The Importance of Reading, Professionally and Personally — Steven Maurice Clark

3 min readJan 8, 2024
Photo by Pixabay on Pexels

The pursuit of achieving remarkable success in life and adopting a lifelong learning mindset is paramount, and the path to attaining such an achievement begins with the profound act of reading. A gateway to uncharted intellectual territories, reading is a transformative journey that broadens mental horizons, unveils obscure perspectives, and transports individuals to distant realms. Within the boundless universe of books, narratives unfold, offering a myriad of experiences that foster empathy and spark creativity. The collective wisdom contained within the pages of a book is an invaluable asset that molds individuals into perpetual learners.

Recently, award-winning general and healthcare advocate, Steven Maurice Clark provided insight on the importance of reading and its impact on professional and personal growth. Steven emphasized how books serve as indispensable tools, cultivating the art of critical thinking and kindling the exchange of unique ideas.

Here is what Steven had to say —

“In order to reach high levels of success in life, you must be a lifelong learner — being a reader is the best way to accomplish this. Reading expands your mental horizons, introduces you to little-known perspectives, and exposes you to remote worlds, whether you’re reading fantasy, history, or anything in between.

Books are an unlimited universe of narratives, full of so many different experiences, and it expands your empathy and creativity by giving you a vision of how others live or lived. Sharing unique ideas, critically thinking, and understanding diverse points of view are important in any field — reading helps people develop their capabilities to do so. Reading any genre is valuable to your personal and professional development, and it helps you grow into being a creative, lifelong learner.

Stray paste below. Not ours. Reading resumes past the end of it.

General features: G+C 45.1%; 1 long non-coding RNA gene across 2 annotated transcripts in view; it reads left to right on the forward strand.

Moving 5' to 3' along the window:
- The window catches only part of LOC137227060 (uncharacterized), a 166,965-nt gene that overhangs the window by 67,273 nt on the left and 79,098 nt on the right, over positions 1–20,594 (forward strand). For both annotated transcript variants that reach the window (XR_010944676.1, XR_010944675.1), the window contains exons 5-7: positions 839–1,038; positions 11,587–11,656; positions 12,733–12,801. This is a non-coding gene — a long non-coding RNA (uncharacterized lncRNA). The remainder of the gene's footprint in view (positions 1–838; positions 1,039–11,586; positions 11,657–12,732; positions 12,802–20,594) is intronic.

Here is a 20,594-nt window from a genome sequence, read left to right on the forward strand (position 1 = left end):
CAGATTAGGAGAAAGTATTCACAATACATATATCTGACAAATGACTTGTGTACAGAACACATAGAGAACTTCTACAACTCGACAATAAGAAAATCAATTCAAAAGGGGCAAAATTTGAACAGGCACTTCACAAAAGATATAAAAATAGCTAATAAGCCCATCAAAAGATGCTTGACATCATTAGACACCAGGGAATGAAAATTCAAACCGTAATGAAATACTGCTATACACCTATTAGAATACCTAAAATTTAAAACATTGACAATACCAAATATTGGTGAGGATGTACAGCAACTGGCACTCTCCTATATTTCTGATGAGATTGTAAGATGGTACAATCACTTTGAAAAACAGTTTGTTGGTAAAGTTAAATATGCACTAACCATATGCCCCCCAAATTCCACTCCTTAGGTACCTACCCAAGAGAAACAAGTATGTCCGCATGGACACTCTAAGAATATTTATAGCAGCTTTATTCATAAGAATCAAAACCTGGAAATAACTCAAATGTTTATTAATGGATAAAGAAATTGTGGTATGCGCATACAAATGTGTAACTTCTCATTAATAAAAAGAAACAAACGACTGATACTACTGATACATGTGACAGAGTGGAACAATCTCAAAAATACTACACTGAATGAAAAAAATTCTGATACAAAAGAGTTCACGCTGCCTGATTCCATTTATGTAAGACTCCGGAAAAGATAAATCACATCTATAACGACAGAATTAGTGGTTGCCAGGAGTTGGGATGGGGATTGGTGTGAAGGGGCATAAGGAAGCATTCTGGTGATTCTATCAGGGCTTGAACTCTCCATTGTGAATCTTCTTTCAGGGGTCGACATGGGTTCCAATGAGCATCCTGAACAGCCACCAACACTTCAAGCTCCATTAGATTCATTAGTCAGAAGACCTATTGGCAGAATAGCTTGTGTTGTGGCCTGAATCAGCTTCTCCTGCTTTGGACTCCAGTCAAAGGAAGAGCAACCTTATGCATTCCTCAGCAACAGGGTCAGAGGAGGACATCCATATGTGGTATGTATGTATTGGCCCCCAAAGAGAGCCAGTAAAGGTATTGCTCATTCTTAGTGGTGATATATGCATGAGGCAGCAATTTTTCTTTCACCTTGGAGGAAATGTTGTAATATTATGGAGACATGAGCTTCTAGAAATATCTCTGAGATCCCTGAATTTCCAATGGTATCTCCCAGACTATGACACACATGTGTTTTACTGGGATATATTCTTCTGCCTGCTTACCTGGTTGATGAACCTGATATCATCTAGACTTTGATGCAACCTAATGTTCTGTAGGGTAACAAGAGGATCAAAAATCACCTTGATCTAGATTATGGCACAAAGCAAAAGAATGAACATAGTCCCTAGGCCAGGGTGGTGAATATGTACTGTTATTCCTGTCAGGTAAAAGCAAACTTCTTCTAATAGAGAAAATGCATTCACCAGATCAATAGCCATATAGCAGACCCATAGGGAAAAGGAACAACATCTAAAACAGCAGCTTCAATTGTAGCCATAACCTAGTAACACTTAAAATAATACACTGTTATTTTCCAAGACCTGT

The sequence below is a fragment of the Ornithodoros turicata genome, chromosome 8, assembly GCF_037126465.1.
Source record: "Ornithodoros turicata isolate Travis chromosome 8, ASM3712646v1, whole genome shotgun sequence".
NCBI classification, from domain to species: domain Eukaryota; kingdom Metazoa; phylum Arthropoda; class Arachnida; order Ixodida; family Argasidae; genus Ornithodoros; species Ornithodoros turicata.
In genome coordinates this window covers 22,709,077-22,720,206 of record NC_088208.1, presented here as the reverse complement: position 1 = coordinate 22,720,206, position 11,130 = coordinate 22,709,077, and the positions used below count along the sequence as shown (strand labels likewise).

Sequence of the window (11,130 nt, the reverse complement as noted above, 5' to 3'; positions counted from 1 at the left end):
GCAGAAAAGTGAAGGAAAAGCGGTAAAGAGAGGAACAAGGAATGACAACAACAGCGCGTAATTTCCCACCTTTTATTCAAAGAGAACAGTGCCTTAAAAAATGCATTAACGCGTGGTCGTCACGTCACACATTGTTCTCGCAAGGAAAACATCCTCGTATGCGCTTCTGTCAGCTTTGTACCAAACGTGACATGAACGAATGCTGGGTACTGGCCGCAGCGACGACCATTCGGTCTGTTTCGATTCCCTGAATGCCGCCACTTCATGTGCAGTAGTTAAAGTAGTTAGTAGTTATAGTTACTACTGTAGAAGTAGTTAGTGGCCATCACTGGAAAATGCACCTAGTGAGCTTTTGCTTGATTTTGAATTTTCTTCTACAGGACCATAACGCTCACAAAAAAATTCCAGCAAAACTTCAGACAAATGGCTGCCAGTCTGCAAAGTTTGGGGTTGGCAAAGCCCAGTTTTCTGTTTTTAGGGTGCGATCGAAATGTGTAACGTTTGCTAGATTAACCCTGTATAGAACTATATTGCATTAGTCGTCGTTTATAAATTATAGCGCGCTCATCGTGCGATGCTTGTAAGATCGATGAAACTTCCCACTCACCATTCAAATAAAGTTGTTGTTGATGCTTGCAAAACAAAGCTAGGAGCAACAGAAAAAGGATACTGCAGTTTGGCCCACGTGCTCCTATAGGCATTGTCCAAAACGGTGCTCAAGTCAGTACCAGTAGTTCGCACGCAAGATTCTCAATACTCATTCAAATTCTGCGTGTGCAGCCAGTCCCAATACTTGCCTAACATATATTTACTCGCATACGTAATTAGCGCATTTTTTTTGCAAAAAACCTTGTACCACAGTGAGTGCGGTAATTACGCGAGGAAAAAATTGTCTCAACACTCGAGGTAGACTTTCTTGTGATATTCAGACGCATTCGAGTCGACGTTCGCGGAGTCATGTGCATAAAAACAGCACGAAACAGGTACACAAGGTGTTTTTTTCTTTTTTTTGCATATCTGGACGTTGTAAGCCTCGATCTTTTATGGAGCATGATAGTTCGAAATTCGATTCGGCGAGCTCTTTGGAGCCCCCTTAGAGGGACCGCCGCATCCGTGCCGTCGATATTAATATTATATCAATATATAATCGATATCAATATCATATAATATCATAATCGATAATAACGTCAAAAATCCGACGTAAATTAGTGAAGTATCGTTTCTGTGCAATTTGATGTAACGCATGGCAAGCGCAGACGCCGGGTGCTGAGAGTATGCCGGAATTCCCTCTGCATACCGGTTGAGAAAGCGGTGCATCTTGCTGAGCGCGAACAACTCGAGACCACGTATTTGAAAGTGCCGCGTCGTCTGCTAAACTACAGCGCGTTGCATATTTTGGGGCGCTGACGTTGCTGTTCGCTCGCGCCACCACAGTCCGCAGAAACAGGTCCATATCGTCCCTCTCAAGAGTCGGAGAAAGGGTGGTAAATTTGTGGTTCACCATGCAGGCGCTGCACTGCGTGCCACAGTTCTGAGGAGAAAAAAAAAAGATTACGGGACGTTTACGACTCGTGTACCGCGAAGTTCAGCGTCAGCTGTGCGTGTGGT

I’m part of a 30-person book club that has been a great source of learning, reflection, and deep discussions. In this fellowship, we’ve also had the opportunity to meet and discuss with many incredible authors, learning about the meanings within their work through their unique perspective. Personally, I like reading social science commentary and history, but the story I would recommend everyone to read is Dr. Seuss’s The Sneetches. You might laugh at my choice being a children’s book, but it really has a timeless message of tolerance, about how irrelevant apparent differences really are.”

Thank you for your insight, Steven.




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